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Freelancing and NDAs (NonDisclosure Agreements)

As a patent writer and consulting engineer, I often have to write NDA’s to protect a client’s interest as well as my own.

When I introduce myself as a patent writer, I never let anyone get past the words, “I thought of a way to…..”

Before I stop them and say, “We need an NDA in place to protect us both!”

Prior to proceeding with my NDA experiences, realize that I’m not giving legal advice here and certainly am not a lawyer. Instead, I’m reflecting on some of my experiences and the resulting changes I implemented as a result of NDAs that were too limiting. Because NDA’s are considered legal documents, it may be wise to follow those three words I dread: insult a lawyer.

“Uh, wait a minute, Beavith. Don’t you mean consult a lawyer?”

Unfortunately, I do.

I have NDA’s to protect my client’s interests however at times they can be limiting to a point where they require adjustment. That’s why I read every NDA in full several times. While I’m reading, I’ll use several Microsoft Word tools to mark the text. I don’t wait until the end and then “get to it”. I do it right then and there so that it is fresh in my mind. Said tools include “Review” tab> “New Comment” as well as “Track Changes”. For areas that aren’t limiting yet require more attention I bold and hi-lite the text. “New Comment” is the better than hi-liting or bolding as you can scroll down through ensuring each item was addressed.

Some of the NDA’s presented to me by clients bound me to very ridiculous restrictions. This is why I read them carefully. One person limited me to working with their company only as the text read something similar to “agrees not to work for another company”. When I brought it to their attention they noted that they had gotten a canned NDA off the internet. Danger, Danger. Always read the initial NDA the future NDAs. One NDA came back with my signature already on it from a client who had used me for earlier work. They had simply copied the earlier NDA including the signature. That’s why I prefer to send SIGNED versions as a pdf format rather than Word versions to limit the reuse of my information. When I do send a Word version, Review> “Track Changes” is turned on so that I can note every change made by me as well as the issuer.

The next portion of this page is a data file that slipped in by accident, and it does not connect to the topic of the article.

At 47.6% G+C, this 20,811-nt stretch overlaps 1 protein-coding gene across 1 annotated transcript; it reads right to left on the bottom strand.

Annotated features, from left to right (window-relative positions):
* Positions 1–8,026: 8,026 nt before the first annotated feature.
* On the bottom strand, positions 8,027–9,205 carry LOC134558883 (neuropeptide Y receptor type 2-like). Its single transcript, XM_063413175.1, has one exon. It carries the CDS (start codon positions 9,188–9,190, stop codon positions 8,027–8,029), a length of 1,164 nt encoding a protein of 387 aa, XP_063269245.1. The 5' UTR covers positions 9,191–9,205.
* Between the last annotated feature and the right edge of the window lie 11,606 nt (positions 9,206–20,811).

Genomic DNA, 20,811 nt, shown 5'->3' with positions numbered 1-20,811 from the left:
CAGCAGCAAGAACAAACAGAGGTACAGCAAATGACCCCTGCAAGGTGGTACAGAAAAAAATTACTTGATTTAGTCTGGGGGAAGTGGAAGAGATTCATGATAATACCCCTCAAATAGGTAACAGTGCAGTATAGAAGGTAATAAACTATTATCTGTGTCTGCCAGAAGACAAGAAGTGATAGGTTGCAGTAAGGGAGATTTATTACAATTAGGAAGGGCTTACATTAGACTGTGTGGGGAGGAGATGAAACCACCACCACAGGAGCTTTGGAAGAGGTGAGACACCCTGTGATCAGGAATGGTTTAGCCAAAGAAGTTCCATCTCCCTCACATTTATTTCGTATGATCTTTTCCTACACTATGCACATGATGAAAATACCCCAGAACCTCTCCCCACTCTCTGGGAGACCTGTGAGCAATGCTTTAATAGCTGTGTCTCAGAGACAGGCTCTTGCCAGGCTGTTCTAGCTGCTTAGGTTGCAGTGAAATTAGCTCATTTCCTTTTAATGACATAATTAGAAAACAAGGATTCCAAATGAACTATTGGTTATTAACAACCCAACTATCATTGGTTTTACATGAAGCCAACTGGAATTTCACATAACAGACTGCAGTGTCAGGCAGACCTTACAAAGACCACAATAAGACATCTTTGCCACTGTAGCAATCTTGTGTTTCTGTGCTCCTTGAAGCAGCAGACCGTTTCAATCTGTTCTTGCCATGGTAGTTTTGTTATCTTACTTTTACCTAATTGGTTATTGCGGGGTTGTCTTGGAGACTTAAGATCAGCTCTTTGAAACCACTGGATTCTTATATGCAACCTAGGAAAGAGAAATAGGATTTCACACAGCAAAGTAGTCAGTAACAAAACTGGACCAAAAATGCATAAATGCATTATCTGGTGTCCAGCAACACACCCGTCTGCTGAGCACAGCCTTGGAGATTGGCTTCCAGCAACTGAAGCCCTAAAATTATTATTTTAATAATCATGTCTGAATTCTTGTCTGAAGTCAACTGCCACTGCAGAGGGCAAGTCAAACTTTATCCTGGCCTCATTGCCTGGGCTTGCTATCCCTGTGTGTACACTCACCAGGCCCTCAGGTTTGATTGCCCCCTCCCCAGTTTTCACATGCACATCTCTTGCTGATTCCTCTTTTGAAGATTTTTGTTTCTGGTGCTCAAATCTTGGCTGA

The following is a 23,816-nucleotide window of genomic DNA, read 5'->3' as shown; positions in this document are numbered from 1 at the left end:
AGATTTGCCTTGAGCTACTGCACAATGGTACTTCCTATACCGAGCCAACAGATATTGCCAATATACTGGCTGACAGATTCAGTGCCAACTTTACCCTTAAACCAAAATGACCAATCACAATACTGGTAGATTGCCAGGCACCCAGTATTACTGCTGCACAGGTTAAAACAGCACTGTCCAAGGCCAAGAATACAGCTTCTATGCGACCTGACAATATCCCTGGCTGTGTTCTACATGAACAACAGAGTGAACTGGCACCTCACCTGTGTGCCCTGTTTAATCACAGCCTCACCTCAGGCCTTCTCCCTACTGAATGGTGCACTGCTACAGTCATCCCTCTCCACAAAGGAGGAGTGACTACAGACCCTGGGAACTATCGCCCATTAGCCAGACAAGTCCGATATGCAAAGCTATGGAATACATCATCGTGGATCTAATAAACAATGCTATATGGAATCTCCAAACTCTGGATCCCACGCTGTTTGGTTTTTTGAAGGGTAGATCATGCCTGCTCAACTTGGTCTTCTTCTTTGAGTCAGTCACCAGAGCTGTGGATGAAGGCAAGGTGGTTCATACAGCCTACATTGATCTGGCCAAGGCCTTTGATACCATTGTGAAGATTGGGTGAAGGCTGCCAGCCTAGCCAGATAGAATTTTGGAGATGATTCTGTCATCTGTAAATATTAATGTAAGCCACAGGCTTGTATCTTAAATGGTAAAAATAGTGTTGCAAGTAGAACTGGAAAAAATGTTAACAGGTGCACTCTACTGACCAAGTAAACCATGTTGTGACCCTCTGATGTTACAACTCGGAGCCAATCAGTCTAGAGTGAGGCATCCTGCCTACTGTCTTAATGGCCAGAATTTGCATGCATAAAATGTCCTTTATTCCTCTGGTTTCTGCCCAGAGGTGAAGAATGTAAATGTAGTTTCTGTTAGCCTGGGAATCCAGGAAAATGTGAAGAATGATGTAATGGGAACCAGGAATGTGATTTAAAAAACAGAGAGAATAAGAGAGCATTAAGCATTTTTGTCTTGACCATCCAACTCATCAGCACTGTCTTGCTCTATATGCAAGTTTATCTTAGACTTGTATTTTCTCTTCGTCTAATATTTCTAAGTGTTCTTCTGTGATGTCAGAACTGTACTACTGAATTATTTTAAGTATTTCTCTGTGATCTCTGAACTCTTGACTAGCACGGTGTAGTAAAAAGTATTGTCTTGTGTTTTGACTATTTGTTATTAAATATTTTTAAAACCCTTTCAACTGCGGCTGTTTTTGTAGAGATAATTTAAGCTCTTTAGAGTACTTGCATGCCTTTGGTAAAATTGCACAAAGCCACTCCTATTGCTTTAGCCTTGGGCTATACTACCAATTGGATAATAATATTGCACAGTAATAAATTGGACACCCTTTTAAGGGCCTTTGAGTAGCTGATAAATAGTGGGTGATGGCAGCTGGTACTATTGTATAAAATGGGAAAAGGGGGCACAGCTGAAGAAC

Some people like to use bold text, hi-lited text, or strikethrough however that requires manual hunting for changes. The functions in Microsoft Word’s “Review” tab allow one to track the edits. Like “New Comment”, “Track Changes” allows you to scroll to the next change making it easy to find changes. Both also link the edit to the author so you know where the change/comment originated from. Often times there are errors especially in punctuation after selecting “Accept Change” so be sure to reread the text to avoid a limitation. I step through to the next change and avoid “Accept All Changes in Document” as a global choice. This way I know and can approve or reject every change.

I save each version as a new version using a delimiter v# with the number symbol indicating the sequential revision. That way I can know what version is the latest as it will have the highest number.

I hope some of these methods make editing easier. I’m big on protecting privacy as well as my ability to generate future work assignments and patents of my own. Therefore, the NDA is very important to me as are its contents.

1 comment on “Freelancing and NDAs (NonDisclosure Agreements)

  1. LarryMorales
    July 13, 2017

    Good post…

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